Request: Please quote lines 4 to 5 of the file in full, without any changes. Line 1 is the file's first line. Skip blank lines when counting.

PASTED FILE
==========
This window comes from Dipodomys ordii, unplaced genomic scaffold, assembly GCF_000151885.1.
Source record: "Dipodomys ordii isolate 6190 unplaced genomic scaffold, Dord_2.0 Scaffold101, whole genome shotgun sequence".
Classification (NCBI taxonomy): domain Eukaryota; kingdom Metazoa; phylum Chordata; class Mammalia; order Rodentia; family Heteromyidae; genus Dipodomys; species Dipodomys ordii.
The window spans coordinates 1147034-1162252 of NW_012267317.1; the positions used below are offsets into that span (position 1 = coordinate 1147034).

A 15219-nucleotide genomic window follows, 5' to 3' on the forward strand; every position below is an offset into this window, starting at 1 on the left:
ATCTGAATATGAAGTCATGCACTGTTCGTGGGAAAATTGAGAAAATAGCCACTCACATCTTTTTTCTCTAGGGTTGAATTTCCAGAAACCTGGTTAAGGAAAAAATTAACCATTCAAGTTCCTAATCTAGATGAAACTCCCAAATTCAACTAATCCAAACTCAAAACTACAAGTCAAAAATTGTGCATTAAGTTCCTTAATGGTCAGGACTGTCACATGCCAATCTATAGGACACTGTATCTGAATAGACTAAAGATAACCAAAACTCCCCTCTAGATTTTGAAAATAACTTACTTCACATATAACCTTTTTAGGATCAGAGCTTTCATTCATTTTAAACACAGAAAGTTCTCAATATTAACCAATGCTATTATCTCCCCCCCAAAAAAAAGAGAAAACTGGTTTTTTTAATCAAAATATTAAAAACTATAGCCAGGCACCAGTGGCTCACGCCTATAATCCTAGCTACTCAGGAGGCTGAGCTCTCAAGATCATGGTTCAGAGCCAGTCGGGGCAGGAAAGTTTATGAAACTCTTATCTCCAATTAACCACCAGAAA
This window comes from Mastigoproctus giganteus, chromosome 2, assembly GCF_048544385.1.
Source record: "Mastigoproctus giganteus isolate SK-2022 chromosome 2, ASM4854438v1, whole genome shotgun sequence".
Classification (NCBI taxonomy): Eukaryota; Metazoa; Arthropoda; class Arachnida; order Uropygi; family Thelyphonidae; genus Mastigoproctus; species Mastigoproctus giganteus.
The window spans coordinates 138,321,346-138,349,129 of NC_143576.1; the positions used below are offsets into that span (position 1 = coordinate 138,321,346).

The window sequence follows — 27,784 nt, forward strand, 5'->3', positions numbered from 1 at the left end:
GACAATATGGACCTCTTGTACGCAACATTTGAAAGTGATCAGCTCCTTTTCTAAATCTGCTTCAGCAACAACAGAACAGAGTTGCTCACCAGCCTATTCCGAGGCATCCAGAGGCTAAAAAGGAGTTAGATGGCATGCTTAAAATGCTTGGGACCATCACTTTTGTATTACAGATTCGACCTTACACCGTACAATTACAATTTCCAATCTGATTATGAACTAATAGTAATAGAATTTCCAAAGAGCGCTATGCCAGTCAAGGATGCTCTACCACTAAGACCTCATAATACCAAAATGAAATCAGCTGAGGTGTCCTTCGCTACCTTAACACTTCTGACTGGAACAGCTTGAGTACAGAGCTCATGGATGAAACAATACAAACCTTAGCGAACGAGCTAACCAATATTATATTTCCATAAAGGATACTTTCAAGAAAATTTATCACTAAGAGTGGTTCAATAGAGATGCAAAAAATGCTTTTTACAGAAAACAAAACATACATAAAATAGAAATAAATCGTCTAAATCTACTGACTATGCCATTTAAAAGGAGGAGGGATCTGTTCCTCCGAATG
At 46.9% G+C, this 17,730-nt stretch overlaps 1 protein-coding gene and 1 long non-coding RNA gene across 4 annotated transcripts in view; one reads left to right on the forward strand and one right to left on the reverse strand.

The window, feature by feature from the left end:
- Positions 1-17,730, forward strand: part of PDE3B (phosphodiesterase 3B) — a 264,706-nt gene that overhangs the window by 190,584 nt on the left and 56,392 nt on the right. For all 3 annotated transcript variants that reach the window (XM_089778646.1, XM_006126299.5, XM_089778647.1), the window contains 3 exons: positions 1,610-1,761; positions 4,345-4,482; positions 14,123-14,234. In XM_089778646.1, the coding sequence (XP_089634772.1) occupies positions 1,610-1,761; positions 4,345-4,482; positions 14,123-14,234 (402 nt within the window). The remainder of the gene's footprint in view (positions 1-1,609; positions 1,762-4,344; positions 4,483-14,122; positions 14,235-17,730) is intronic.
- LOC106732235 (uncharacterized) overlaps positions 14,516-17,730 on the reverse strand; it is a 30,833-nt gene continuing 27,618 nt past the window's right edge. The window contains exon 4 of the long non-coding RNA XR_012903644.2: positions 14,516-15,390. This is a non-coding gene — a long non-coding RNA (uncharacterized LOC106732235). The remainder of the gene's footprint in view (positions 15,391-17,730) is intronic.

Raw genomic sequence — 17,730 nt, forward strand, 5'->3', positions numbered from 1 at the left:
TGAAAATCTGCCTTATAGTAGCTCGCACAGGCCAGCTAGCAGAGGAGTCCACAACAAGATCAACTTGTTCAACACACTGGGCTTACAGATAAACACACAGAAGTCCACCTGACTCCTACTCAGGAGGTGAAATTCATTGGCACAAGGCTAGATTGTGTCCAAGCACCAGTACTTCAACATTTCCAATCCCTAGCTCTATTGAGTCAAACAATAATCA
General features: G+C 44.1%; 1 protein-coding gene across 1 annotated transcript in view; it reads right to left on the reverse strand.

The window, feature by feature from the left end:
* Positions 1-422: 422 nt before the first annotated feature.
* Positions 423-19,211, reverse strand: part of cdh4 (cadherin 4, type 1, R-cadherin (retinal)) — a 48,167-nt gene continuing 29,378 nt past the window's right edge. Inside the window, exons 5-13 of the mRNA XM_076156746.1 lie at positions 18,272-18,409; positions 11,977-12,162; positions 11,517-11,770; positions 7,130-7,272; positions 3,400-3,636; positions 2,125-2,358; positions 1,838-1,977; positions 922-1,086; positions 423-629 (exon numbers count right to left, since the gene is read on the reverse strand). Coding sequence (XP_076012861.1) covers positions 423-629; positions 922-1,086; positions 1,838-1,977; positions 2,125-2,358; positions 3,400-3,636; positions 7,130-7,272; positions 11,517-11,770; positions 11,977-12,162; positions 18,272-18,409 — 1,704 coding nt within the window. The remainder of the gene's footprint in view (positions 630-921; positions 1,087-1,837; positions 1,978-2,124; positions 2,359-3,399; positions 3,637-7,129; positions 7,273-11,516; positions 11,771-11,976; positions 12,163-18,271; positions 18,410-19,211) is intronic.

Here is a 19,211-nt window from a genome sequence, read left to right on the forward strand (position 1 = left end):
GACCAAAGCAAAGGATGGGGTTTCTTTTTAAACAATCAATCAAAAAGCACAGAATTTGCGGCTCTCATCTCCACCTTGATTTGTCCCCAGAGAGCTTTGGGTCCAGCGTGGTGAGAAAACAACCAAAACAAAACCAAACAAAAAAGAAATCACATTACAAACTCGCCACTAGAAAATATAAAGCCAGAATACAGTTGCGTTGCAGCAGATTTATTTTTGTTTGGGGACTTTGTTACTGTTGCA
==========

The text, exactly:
The window spans coordinates 1147034-1162252 of NW_012267317.1; the positions used below are offsets into that span (position 1 = coordinate 1147034).

A 15219-nucleotide genomic window follows, 5' to 3' on the forward strand; every position below is an offset into this window, starting at 1 on the left: